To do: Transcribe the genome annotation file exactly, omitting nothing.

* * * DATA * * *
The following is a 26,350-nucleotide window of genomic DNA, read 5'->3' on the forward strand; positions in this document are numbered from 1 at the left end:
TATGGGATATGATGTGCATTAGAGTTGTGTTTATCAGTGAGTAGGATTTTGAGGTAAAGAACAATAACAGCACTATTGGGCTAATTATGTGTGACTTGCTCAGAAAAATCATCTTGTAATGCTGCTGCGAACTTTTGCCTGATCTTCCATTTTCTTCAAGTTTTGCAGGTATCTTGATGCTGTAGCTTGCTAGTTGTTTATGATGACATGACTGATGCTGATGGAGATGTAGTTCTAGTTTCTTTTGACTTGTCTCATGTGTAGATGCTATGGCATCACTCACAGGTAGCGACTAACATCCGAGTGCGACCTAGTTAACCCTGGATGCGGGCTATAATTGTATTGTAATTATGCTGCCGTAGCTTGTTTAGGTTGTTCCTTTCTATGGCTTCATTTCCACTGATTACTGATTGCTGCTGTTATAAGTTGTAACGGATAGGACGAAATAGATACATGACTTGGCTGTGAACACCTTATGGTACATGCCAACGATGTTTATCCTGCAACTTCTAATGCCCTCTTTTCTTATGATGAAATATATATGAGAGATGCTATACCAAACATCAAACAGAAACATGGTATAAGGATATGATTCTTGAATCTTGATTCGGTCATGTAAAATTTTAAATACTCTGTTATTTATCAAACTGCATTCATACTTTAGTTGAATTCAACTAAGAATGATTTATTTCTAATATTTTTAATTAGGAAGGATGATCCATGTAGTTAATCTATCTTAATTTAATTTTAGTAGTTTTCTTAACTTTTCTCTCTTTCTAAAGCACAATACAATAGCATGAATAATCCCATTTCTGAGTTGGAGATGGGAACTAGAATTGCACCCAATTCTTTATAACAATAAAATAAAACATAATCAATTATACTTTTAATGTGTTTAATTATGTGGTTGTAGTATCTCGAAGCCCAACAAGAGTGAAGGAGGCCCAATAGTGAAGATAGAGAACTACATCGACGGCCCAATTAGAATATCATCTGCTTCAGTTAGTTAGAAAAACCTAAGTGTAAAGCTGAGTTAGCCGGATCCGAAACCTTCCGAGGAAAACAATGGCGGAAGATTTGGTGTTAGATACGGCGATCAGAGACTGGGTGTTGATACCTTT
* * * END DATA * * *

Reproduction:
The following is a 26,350-nucleotide window of genomic DNA, read 5'->3' on the forward strand; positions in this document are numbered from 1 at the left end:
TATGGGATATGATGTGCATTAGAGTTGTGTTTATCAGTGAGTAGGATTTTGAGGTAAAGAACAATAACAGCACTATTGGGCTAATTATGTGTGACTTGCTCAGAAAAATCATCTTGTAATGCTGCTGCGAACTTTTGCCTGATCTTCCATTTTCTTCAAGTTTTGCAGGTATCTTGATGCTGTAGCTTGCTAGTTGTTTATGATGACATGACTGATGCTGATGGAGATGTAGTTCTAGTTTCTTTTGACTTGTCTCATGTGTAGATGCTATGGCATCACTCACAGGTAGCGACTAACATCCGAGTGCGACCTAGTTAACCCTGGATGCGGGCTATAATTGTATTGTAATTATGCTGCCGTAGCTTGTTTAGGTTGTTCCTTTCTATGGCTTCATTTCCACTGATTACTGATTGCTGCTGTTATAAGTTGTAACGGATAGGACGAAATAGATACATGACTTGGCTGTGAACACCTTATGGTACATGCCAACGATGTTTATCCTGCAACTTCTAATGCCCTCTTTTCTTATGATGAAATATATATGAGAGATGCTATACCAAACATCAAACAGAAACATGGTATAAGGATATGATTCTTGAATCTTGATTCGGTCATGTAAAATTTTAAATACTCTGTTATTTATCAAACTGCATTCATACTTTAGTTGAATTCAACTAAGAATGATTTATTTCTAATATTTTTAATTAGGAAGGATGATCCATGTAGTTAATCTATCTTAATTTAATTTTAGTAGTTTTCTTAACTTTTCTCTCTTTCTAAAGCACAATACAATAGCATGAATAATCCCATTTCTGAGTTGGAGATGGGAACTAGAATTGCACCCAATTCTTTATAACAATAAAATAAAACATAATCAATTATACTTTTAATGTGTTTAATTATGTGGTTGTAGTATCTCGAAGCCCAACAAGAGTGAAGGAGGCCCAATAGTGAAGATAGAGAACTACATCGACGGCCCAATTAGAATATCATCTGCTTCAGTTAGTTAGAAAAACCTAAGTGTAAAGCTGAGTTAGCCGGATCCGAAACCTTCCGAGGAAAACAATGGCGGAAGATTTGGTGTTAGATACGGCGATCAGAGACTGGGTGTTGATACCTTT